Antoni van Leeuwenhoek birthday October 24 1632

Or, for ghoulish Google search results, check out today’s video, Oct. 31, 2016 (Halloween in case you were wondering). But just in case you popped onto this post on Nov. 1, 2016, here are a few graphics from the video for your scary pleasure.

google-on-halloween-i google-on-halloween-ii


Here is one of my favorite interactive infographics: the Bing search page! Watch ghosts hovering or bats flying through lightning, and hover your cursor over the page for ghoulish sound effects. If you logged on to this blog after Oct. 31, then just use the feature at the bottom of the Bing search page to scroll backwards and find this Halloween post, or many other beautiful images.

Ghoulish search on Bing

One of the most entertaining infographics is the modern-day 404 error page. A 404 error is the error you get when you perform a search, then click a link that takes you to a web page that no longer exists. Normally, the error message you receive is transcribed ad boring text. Or, you might see instead my favorite kitty.

the modern-day 404 error page

Or maybe the cookie monster.

the modern-day 404 error page

Or, this devilish tomcat.

the modern-day 404 error page

Check out, and be sure to refresh the page often, to see more!

The Modern Age of Infographics

Representing one of the newest types of infographics, the “Blue Feed, Red Feed” provides infographic updates in real time using Facebook posts from both liberal and conservative sites.

Blue Feed Red Feed changes daily and represent opposing views from social mediaPublished by The Wall Street Journal this spring, the posts on Blue Feed Red Feed change daily and represent opposing views from social media about politically charged topics ranging from Hillary Clinton and Donald Trump to ISIS.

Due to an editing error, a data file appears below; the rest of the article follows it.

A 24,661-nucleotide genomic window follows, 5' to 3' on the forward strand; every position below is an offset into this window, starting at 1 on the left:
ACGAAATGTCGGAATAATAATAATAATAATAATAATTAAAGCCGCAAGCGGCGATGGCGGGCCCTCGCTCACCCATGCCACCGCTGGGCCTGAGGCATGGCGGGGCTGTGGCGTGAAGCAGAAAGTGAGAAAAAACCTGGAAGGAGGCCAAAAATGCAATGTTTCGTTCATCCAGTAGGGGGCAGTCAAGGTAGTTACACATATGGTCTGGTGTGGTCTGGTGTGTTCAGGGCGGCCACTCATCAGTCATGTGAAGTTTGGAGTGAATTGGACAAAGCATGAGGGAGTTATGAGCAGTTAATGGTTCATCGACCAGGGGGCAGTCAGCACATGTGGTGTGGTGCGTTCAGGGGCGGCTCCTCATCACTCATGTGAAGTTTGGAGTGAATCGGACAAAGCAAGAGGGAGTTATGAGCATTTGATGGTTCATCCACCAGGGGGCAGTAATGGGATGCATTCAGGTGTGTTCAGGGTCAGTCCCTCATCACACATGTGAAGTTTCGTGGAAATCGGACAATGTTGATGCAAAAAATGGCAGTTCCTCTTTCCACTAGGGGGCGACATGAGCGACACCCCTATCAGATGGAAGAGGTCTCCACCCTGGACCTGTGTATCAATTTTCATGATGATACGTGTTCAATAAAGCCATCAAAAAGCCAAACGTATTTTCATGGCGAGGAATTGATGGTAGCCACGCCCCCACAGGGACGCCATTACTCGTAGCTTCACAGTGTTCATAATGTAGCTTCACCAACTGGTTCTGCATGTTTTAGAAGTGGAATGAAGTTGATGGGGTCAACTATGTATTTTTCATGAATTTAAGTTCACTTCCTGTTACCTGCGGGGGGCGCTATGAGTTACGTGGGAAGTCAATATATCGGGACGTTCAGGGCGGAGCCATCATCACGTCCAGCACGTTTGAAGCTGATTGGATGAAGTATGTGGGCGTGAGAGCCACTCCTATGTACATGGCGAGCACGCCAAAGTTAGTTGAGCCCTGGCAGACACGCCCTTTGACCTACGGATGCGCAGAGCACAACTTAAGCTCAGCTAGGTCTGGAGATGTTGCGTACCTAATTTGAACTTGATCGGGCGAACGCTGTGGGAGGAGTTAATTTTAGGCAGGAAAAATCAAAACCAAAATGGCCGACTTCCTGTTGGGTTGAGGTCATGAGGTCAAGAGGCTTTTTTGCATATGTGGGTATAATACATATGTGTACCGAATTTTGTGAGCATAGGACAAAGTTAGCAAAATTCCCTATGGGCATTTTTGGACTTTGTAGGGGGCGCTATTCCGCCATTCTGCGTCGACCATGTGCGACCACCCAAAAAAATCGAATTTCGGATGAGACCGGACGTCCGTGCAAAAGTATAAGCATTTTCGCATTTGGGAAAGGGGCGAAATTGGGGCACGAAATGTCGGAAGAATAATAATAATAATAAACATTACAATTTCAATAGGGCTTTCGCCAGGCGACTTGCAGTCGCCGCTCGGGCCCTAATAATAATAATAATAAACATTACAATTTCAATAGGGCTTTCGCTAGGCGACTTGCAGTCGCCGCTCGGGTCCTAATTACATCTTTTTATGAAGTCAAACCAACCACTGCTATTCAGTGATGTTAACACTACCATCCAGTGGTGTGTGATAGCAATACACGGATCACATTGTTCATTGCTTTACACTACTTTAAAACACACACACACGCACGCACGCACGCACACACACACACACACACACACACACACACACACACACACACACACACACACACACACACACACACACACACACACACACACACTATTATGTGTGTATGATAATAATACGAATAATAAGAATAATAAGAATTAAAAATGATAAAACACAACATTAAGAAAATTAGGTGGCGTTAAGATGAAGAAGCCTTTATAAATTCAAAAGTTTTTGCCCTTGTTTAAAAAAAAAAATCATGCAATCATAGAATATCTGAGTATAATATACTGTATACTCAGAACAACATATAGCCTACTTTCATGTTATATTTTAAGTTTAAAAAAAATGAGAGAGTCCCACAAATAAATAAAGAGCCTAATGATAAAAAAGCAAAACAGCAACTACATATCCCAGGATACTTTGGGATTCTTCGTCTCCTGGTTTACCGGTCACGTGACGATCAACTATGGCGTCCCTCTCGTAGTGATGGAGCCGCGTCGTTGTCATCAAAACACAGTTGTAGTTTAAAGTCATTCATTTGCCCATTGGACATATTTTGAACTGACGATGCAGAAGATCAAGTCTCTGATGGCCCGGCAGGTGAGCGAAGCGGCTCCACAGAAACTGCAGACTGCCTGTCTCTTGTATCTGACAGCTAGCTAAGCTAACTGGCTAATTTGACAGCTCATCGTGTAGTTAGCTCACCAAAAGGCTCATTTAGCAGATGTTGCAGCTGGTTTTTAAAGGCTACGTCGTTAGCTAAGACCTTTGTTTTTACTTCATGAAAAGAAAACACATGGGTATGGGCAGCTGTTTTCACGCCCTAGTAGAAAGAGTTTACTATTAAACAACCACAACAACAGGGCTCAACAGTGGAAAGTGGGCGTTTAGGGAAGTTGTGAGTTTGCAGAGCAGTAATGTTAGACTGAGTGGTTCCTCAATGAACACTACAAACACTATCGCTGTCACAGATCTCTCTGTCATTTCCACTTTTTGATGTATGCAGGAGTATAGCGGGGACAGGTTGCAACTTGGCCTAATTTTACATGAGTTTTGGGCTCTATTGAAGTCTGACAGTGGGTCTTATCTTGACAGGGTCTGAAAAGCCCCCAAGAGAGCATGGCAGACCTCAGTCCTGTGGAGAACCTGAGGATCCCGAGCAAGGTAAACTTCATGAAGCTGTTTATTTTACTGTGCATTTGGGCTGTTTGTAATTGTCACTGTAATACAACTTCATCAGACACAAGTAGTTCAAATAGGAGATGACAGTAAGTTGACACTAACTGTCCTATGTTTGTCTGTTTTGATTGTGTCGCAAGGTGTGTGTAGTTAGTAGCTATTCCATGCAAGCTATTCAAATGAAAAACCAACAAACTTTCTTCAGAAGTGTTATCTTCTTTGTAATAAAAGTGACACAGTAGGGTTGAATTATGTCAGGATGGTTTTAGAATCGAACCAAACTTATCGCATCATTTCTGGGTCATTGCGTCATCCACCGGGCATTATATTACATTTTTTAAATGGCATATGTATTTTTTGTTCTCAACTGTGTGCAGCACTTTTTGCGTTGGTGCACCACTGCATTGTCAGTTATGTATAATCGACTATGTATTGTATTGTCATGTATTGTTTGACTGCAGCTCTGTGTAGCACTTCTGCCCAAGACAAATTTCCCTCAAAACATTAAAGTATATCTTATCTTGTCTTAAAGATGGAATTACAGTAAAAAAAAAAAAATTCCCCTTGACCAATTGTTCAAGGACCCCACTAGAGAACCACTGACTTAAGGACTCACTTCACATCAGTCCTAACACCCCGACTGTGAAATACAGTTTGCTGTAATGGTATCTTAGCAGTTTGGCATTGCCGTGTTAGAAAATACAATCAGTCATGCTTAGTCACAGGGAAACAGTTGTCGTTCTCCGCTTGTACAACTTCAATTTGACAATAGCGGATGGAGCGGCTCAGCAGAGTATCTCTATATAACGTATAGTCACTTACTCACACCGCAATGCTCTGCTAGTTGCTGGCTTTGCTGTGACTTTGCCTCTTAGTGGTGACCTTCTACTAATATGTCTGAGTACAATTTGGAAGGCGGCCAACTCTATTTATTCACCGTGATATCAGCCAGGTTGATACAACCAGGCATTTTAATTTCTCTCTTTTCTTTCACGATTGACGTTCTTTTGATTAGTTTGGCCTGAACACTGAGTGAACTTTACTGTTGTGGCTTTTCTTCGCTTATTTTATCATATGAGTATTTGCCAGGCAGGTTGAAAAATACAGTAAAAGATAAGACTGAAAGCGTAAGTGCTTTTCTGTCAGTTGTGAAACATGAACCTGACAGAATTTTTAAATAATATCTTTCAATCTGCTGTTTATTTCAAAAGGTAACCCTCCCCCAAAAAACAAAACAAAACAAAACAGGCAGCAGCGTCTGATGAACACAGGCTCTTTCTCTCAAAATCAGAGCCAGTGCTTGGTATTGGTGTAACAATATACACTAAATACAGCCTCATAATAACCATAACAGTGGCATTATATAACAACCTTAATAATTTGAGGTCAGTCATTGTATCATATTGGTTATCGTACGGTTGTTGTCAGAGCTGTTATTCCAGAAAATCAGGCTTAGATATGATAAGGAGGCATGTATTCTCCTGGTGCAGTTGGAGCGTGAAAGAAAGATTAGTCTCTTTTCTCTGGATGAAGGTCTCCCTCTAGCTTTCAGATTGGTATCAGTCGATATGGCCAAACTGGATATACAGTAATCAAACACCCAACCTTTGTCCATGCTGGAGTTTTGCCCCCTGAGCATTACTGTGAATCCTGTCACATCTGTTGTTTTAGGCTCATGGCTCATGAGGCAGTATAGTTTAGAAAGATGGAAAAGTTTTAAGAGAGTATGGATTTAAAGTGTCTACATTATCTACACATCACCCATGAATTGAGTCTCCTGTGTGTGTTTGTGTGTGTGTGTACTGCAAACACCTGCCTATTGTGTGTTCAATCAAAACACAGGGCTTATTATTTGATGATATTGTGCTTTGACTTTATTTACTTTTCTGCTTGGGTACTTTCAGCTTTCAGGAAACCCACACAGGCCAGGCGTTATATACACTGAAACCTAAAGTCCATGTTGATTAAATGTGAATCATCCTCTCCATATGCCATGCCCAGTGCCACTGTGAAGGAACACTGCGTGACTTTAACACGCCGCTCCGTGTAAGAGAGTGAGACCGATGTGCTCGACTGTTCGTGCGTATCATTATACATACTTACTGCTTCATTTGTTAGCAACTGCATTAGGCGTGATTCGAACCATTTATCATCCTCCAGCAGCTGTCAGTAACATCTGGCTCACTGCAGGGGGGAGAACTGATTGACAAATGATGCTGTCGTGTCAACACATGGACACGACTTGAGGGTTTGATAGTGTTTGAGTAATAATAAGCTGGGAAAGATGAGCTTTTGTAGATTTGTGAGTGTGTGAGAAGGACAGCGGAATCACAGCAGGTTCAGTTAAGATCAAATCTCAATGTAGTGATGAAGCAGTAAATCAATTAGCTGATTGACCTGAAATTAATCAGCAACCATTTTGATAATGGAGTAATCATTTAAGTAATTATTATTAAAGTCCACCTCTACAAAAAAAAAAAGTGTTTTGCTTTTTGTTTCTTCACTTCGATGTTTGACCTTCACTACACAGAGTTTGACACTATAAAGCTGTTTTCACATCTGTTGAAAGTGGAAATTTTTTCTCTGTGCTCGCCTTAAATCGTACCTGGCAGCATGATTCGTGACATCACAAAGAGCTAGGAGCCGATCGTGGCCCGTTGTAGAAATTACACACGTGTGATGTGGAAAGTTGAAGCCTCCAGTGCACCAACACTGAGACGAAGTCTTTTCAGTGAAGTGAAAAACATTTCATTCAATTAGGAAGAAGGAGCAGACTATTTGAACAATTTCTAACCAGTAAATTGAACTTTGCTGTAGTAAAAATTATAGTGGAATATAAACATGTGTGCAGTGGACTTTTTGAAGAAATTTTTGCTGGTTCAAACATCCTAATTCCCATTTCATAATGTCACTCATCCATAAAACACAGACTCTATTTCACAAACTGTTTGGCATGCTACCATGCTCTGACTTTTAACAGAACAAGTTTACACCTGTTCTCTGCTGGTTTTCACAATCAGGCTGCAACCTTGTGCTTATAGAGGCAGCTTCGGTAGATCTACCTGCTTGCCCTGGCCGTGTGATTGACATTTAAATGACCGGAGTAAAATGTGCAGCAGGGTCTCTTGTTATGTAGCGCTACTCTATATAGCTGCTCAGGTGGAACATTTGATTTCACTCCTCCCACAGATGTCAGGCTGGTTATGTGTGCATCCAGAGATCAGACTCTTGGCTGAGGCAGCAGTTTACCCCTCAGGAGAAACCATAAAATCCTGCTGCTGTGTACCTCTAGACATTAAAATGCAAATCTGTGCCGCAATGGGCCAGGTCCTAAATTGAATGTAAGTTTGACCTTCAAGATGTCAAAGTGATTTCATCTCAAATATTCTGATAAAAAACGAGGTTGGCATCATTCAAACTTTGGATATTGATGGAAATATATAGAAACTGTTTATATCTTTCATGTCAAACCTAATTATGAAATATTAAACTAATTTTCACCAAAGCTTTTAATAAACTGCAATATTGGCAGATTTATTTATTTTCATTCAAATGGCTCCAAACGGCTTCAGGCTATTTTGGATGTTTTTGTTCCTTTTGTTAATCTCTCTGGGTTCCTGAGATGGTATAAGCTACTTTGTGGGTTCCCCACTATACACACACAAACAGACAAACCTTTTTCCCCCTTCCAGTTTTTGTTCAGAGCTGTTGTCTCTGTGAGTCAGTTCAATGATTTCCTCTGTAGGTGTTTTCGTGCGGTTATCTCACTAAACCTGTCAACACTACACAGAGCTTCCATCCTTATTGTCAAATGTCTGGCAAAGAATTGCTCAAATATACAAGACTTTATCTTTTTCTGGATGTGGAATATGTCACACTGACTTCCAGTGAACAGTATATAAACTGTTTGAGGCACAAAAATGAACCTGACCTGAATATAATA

Blue Feed Red Feed changes daily and represent opposing views from social media

TEDTalks about Infographics

Maybe my writing isn’t enough, though. Would you like to hear someone speak about modern infographics? You might start with this TEDTalk by David McCandless who uses simple diagrams to illustrate the answers to complex questions, like how the world’s debt during the 2008 financial crisis compares to other billion dollar figures.

Listen to Jed Thorpe talk about how he makes data human, for example, how he constructed the names on the 9/11 memorial in New York City so that they were laid out in terms of people’s relationships to each other.

Or, watch Hans Rosling as he delivers data visualization in time and debunks myths about global development.

The History of Infographics

Last, but most definitely not least, the infographic below, from, provides the entire history of infographics in, what else, an infographic!

We also want to always give credit where credit is due. Although I didn’t quote this blog here, this series was actually inspired by these short, simple one-minute stories about infographics from Shift Communications, a communications firm that specializes in data-driven public relations, called “Infographics Part I: The Rise and the Future” and “Infographics Part 2: Creating Impact with Strategy and Design.”

Stay tuned for a final post on infographics that will provide many resources for the reinvention of your infographic future!

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Be sure to visit this blog every week to learn about the latest digital marketing trends, with a little history mixed in. And, follow me on Facebook, Twitter, LinkedIn, Pinterest and Google+ for more information about social media and content marketing, or on Instagram for just plain beautiful photographs of the Arizona landscape.

The History of Infographics